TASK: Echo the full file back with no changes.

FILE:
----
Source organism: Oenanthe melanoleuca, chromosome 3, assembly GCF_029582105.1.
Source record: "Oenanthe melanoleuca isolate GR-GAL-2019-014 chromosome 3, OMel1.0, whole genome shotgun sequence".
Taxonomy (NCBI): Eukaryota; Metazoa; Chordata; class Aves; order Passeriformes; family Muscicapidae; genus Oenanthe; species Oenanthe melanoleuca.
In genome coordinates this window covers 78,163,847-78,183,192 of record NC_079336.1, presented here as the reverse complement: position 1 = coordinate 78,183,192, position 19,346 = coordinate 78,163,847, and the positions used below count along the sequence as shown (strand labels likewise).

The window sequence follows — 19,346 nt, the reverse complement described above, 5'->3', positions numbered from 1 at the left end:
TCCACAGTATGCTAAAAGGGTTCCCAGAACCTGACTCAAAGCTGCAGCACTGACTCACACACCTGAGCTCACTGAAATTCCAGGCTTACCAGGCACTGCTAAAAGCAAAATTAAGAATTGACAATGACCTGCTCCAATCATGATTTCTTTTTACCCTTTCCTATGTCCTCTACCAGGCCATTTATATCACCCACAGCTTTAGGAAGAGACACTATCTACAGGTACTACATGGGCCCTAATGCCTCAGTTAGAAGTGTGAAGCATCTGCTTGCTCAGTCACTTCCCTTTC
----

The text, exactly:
Source organism: Oenanthe melanoleuca, chromosome 3, assembly GCF_029582105.1.
Source record: "Oenanthe melanoleuca isolate GR-GAL-2019-014 chromosome 3, OMel1.0, whole genome shotgun sequence".
Taxonomy (NCBI): Eukaryota; Metazoa; Chordata; class Aves; order Passeriformes; family Muscicapidae; genus Oenanthe; species Oenanthe melanoleuca.
In genome coordinates this window covers 78,163,847-78,183,192 of record NC_079336.1, presented here as the reverse complement: position 1 = coordinate 78,183,192, position 19,346 = coordinate 78,163,847, and the positions used below count along the sequence as shown (strand labels likewise).

The window sequence follows — 19,346 nt, the reverse complement described above, 5'->3', positions numbered from 1 at the left end:
TCCACAGTATGCTAAAAGGGTTCCCAGAACCTGACTCAAAGCTGCAGCACTGACTCACACACCTGAGCTCACTGAAATTCCAGGCTTACCAGGCACTGCTAAAAGCAAAATTAAGAATTGACAATGACCTGCTCCAATCATGATTTCTTTTTACCCTTTCCTATGTCCTCTACCAGGCCATTTATATCACCCACAGCTTTAGGAAGAGACACTATCTACAGGTACTACATGGGCCCTAATGCCTCAGTTAGAAGTGTGAAGCATCTGCTTGCTCAGTCACTTCCCTTTC